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Online scammers are taking advantage of this worldwide time of uncertainty.
According to the FBI, there's been a surge in COVID-19 related internet fraud and phishing scams targeting stimulus checks, small business loans and fake cures or tests.
A report by the fraud detection company Bolster says the pandemic has generated “record-breaking” levels of cybercriminal activity. The company discovered 30% of counterfeit emails and malicious websites were related to the coronavirus.
Phishing is when a scammer sends an email that appears to come from a legitimate source, says Lorrie Cranor, professor of computer science and of engineering and public policy at Carnegie Mellon University.
These scammers can be a range of suspects — from those working for a large criminal enterprise to someone alone in their basement, she says.
Because many people are working from home and not under the typical protective electronic setting of networks that exist within offices, Cranor believes people have become more susceptible to phishing attacks.
She says most cases she’s heard about recently involve current events, specifically the government stimulus checks in response to the coronavirus crisis. Scammers are acting under the guise of the government, hoping unsuspecting people will give out their bank account information.
Another recent way scammers have tried to infiltrate people’s electronics is through emailing fake Zoom links which, if clicked, may install malware onto one’s computer.
Cranor advises people to be “very careful” before taking any action on an email, phone call or text message.
“If somebody is saying they're from the government, be very skeptical,” she says. “The government usually doesn't call you.”
Think twice before sharing any personal information, she says.
“Any information like bank account information, Social Security number, passwords, anything like that, you really, really should be skeptical and not do it,” she says.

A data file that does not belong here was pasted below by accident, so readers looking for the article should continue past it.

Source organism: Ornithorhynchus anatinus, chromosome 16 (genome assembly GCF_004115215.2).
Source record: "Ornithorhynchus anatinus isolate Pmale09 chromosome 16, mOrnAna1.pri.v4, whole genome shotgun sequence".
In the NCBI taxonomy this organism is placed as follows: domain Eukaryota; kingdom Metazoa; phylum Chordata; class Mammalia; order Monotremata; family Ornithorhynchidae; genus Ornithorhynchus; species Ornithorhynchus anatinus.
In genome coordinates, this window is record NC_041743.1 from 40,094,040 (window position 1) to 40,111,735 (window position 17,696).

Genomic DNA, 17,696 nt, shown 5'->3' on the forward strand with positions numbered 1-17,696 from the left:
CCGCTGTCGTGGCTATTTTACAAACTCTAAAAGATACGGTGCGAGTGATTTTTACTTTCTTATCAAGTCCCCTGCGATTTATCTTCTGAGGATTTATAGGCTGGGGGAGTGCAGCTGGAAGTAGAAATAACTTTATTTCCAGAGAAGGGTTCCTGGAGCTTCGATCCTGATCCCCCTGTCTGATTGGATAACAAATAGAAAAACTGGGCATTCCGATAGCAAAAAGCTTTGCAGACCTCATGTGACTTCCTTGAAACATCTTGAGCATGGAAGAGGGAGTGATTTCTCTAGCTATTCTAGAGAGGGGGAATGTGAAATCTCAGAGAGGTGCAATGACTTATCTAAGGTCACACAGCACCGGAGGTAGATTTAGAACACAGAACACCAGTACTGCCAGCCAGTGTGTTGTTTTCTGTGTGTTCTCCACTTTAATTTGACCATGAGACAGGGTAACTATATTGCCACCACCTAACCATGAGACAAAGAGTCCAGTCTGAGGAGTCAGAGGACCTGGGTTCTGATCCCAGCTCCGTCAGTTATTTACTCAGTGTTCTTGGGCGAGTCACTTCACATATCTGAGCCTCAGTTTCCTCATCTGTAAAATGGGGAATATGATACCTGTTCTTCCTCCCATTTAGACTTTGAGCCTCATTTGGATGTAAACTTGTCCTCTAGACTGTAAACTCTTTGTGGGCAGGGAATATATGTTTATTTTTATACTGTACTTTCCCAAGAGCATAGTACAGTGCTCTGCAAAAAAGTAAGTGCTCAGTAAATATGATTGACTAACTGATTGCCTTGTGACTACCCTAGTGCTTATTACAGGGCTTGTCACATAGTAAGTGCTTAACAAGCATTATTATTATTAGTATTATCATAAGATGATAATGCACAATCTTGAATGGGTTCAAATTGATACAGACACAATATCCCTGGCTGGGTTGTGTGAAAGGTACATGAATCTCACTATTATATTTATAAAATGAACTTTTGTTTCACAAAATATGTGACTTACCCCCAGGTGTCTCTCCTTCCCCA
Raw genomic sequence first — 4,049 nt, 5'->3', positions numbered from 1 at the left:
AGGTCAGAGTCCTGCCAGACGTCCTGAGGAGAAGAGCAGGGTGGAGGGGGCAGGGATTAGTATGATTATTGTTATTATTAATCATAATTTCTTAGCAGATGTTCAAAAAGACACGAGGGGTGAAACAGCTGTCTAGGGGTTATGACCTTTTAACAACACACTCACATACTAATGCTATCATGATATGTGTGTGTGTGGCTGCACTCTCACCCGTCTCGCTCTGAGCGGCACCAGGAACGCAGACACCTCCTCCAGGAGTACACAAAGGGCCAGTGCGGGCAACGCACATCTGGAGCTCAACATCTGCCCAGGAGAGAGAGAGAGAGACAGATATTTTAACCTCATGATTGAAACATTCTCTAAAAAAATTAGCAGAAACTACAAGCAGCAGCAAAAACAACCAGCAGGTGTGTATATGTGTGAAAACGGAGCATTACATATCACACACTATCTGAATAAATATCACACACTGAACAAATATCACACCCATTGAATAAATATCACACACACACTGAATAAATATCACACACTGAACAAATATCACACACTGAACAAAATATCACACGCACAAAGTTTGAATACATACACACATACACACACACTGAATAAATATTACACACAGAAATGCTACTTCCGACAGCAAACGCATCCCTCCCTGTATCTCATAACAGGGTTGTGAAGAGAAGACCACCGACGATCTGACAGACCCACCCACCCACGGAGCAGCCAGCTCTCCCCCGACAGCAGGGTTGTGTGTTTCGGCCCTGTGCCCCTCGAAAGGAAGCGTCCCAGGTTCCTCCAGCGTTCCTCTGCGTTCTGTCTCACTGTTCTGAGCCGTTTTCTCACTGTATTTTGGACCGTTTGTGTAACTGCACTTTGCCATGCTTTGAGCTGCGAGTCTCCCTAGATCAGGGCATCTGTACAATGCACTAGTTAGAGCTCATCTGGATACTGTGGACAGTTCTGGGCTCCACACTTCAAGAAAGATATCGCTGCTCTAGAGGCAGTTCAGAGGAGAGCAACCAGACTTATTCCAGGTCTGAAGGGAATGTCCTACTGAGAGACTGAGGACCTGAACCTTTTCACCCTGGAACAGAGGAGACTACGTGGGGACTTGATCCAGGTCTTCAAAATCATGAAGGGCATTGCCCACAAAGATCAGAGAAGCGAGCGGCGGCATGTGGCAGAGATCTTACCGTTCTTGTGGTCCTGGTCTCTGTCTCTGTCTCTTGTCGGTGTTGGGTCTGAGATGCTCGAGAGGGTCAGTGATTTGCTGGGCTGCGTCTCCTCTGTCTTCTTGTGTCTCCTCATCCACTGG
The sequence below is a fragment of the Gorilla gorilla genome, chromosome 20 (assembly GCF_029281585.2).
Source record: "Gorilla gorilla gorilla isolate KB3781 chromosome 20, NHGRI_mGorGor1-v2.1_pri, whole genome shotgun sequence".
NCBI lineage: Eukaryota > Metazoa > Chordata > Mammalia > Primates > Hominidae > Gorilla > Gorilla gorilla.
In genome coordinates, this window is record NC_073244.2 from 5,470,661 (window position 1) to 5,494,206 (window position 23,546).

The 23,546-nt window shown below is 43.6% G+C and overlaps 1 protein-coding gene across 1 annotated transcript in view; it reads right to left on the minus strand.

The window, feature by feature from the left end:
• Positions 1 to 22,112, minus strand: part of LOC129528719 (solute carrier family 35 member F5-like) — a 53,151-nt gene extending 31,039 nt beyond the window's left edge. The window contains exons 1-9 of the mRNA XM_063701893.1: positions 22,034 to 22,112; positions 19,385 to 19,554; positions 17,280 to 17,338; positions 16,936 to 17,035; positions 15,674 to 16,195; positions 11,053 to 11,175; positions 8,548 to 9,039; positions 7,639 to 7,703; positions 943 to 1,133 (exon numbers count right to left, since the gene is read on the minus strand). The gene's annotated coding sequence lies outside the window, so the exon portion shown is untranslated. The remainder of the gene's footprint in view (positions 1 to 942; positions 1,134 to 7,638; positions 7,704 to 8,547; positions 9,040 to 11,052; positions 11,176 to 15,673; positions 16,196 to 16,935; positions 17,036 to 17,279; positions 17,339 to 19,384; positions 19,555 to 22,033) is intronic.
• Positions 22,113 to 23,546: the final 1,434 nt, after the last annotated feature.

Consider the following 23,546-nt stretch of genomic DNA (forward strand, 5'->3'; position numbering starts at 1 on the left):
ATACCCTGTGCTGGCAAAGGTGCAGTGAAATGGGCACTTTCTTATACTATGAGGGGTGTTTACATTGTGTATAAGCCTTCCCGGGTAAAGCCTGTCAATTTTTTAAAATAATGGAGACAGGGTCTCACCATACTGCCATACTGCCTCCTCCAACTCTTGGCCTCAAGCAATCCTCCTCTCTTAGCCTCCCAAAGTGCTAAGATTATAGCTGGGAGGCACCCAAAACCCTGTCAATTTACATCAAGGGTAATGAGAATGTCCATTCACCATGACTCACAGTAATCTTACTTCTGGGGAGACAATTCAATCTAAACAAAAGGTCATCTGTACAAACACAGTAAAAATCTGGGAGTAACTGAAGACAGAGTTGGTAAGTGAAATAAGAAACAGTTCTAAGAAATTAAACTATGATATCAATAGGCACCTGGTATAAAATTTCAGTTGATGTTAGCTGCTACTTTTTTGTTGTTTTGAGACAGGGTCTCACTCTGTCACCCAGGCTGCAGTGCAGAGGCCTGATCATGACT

To identify a scam email, observe the email address. Sometimes, it’s not glaringly suspicious, but similar to a normal email. Read the entire email address before taking any actions, she suggests.
Some companies have tested their employees by sending out fake phishing emails. Anyone who falls for the scam then has to attend a training session.
Cranor said researchers at the Carnegie Mellon CyLab did just that 10 years ago, testing students, faculty and staff. Their experiment proved to be “effective at tricking people, but it’s also effective at training people,” she says.
If Carnegie Mellon constituents fell for the fake phishing email, an educational comic strip was immediately displayed, including details on how one could protect themselves in the future.
But researchers found if the informational comic strip was emailed alone, people didn’t read it.
“They ignored it, even though it was cute and funny,” she says. “But if they fell for this fake phishing attack, they suddenly felt vulnerable and they were motivated to actually read the comic strip and think about it and they learned from it.”
When researchers sent another fake phishing message at another time, she says those folks were “much less likely” to give in.
A lot of scammers have updated their tactics, utilizing sophisticated and convincing methods to successfully commit cybercrimes.
But not all scammers have learned new tricks. Fake messages from Nigerian princes promising millions of dollars still exist.
“That Nigerian prince is still alive and well, and is still sending out those fake messages,” Cranor says with a laugh. “It's actually amazing. I just got one the other day.”
This segment aired on May 22, 2020.
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